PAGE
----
16 Jul

A Gonzo Birthday

The ashes formerly known as Hunter S. Thompson are turning 77 today (July 18th)! What a guy, what a guy, such an honest soul, and a prolific honest man of truth. TRUTH. What is that anyway? An enduring concept or is it just reality slapping you you in the face. The latter of which is how Gonzo filtered into the world circa 1960’s-1970’s Hunter S. Thompson. DELETE DELETE DELETE, have you ever tried to write something perfectly the first time and failed like nobody’s business? Ya, that just happened. Gonzo is not for the weak at heart, batteries not included. I love the bastard's writing. I am reading “Fear and Loathing in Las Vegas” currently, and spend my evenings either reconsidering my stance on drug and alcohol usage, laughing in a perverse shrill that haunts my apartment, or pondering my navel. Shush, nobody has to know. No navels were hurt in the making of this blog. And back to our inflight movie. Thompson! An incredible writer, truth in satire, wit without compromise. God, how it must have felt to experience the world through those eyes.
Yes, these eyes.
Thompson (forget the first name and middle initial, I can’t be held responsible when twisted into a slinky) was a journalist and writer from the 1960's until his death in 2005. He would regularly contribute to many magazines and newspapers, none more so than Rolling Stone (before it was hip and then really hip and then blithely unhip again in the Bieber days). In Rolling Stone, Thompson was one of the only non-musical writers on staff, and would regularly contribute his on personal style of journalism while exploring politics and counter cultures in America. The name of his war cry would be called “Gonzo”, a style of writing that is similar to a stream of consciousness, placing the author in the center of the action rather than writing from above in an invisible hot air balloon. Also, the author was often the instigator of the action, writing about the happenings as they would occur. A great and bizarre example is “Fear and Loathing in Las Vegas”, in which our hero of the day, Raoul Duke (Thompson) and his lawyer Dr. Gonzo (some Samoan lawyer), drive to Vegas to find the American Dream while covering the Mint 400 race. So of course, they completely blow off the race and experiment with mind bending drugs like LSD (hello pink lemon lizards), ether (can you feel your face, I highly doubt it), cocaine (snort hard, snort far, and your dreams will smell like blood) and booze (also known as breakfast). This is a drawing made for the occasion of the publishing of Fear Vegas (again, not responsible for things like titles when there is a SQUID ON THE WALL CAPS LOCK WHY YOU SO ANGRY) by Thompson’s close friend and partner in crime in his article “The Kentucky Derby is Decadent and Depraved”, Ralph Steadman.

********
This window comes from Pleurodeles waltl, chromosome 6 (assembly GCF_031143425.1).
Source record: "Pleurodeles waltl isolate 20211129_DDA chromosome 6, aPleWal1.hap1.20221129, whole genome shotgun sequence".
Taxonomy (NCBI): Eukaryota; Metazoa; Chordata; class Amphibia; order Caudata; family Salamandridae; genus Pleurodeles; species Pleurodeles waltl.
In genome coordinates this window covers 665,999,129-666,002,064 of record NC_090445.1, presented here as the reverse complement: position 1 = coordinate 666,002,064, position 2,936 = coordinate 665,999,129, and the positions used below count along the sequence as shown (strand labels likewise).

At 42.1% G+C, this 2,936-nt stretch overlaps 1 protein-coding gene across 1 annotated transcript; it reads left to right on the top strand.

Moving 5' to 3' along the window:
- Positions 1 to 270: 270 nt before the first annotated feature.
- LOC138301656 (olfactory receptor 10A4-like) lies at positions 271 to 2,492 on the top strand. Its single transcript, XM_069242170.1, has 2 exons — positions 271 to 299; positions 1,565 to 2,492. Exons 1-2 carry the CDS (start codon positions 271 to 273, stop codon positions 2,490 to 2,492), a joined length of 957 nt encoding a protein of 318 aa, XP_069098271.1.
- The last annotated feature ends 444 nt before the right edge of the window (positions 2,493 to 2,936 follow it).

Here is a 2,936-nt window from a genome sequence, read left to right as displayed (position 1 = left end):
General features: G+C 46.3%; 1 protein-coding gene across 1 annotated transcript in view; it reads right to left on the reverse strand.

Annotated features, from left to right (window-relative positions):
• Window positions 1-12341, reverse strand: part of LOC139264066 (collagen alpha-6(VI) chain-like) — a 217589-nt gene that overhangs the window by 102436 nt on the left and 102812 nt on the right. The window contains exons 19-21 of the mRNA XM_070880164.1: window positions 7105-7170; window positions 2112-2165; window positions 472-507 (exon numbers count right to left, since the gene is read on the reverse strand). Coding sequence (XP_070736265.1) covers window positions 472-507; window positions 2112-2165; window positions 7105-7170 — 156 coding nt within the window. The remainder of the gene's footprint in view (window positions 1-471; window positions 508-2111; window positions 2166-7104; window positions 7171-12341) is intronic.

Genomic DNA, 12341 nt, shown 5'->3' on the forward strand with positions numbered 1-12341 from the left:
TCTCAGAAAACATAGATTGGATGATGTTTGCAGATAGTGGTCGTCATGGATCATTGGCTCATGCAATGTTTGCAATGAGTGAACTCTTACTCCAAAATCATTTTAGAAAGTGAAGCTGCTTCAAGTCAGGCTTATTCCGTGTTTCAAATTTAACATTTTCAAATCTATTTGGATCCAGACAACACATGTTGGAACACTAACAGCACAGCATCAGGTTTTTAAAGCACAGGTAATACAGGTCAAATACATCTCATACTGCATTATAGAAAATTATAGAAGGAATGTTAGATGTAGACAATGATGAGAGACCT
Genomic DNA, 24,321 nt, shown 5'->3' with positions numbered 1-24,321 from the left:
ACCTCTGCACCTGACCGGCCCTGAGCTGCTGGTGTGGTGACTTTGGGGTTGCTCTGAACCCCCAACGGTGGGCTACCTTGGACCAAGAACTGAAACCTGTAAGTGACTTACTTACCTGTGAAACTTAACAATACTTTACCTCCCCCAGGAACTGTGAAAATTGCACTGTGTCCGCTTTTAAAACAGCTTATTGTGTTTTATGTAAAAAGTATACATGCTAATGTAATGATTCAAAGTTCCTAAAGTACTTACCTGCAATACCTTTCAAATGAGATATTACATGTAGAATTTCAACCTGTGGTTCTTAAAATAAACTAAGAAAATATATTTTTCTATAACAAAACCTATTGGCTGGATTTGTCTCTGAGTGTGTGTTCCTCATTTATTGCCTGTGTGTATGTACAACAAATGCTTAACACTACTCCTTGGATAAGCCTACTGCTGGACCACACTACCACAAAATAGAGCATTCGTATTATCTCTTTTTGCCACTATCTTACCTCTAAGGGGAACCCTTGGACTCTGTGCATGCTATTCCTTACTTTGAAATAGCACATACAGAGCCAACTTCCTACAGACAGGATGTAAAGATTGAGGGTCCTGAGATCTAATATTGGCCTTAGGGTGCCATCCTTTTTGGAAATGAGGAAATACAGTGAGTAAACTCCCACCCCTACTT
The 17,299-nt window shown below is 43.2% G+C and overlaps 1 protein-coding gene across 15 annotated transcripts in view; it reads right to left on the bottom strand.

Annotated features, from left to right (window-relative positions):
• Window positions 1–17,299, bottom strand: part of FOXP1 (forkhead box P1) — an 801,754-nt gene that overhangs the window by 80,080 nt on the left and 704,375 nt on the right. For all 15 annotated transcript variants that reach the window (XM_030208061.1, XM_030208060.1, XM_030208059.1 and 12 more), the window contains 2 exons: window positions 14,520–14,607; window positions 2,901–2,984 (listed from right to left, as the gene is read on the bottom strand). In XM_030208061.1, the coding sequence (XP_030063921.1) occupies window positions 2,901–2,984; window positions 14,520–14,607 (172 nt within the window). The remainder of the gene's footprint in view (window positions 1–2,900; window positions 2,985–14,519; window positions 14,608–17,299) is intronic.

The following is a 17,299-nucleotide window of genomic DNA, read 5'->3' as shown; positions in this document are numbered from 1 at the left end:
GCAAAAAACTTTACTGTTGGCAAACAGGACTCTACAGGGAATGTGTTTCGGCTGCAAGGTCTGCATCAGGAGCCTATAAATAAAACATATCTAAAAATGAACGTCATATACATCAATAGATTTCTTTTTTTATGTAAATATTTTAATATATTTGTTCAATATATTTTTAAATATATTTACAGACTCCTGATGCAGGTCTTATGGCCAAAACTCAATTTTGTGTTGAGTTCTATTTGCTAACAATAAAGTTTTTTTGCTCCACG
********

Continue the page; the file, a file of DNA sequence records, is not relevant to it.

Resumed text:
Steadman was one trippy ballsack. Don’t you just feel the drugs settling in?
You may have noticed that the previous two paragraphs are pretty out there. In honor of Mr. Thompson, I wanted to experiment with writing in the Gonzo style. Admittedly, no one can be as perverse or oddly charming as Thompson was. Even with the drugs and booze, he was a prolific writer of politics, following many campaign trails throughout the seventies. He would also explore culture and counter culture, ranging from the psychedelic drug scene on the west coast to sports to the new generations versus the old to riding with the Hells Angels. Thompson is brutally honest in his writing, not sparing anyone in his path. Famously, he absolutely hated Richard Nixon. Really, hate is a soft word for the absolute disgust this man had for Nixon, as can be seen in his book "Fear and Loathing on the Campaign Trail ’72. Nixon’s one redeeming quality for Thompson? Football. Go figure. Other interesting occurrences were travels in Puerto Rico (which produced the Rum Diaries) and in South America. Rather horrifyingly, Thompson took a job reporting on the war in Vietnam, and arrived in Saigon to find that the job had been scrubbed just as American troops were evacuating the country. Rough right?
After a failed trip to report on a boxing match in Africa, our intrepid writer began reducing  his output during the 80's up through his death. Fame itself seemed to get to Thompson, who did not want to write just because it was expected of him. Never wanting to live to an age of dullness and infirmity (amongst other reasons), Thompson committed suicide on his ranch in February 2005. To commemorate his life, friends and family gathered to give him a proper send off in the form of Thompson’s last wish: his ashes were shot out of a canon on top of a massive monument of a double thumbed fist (the symbol for Gonzo) with red, white, blue, and green fireworks, all to the tune of Norman Greenbaum's "Spirit in the Sky" and Bob Dylan's "Mr. Tambourine Man." It is in the honor of this bizarre, brutally intelligent and incredible writer that we say happy birthday to Hunter S. Thompson. Cheers.
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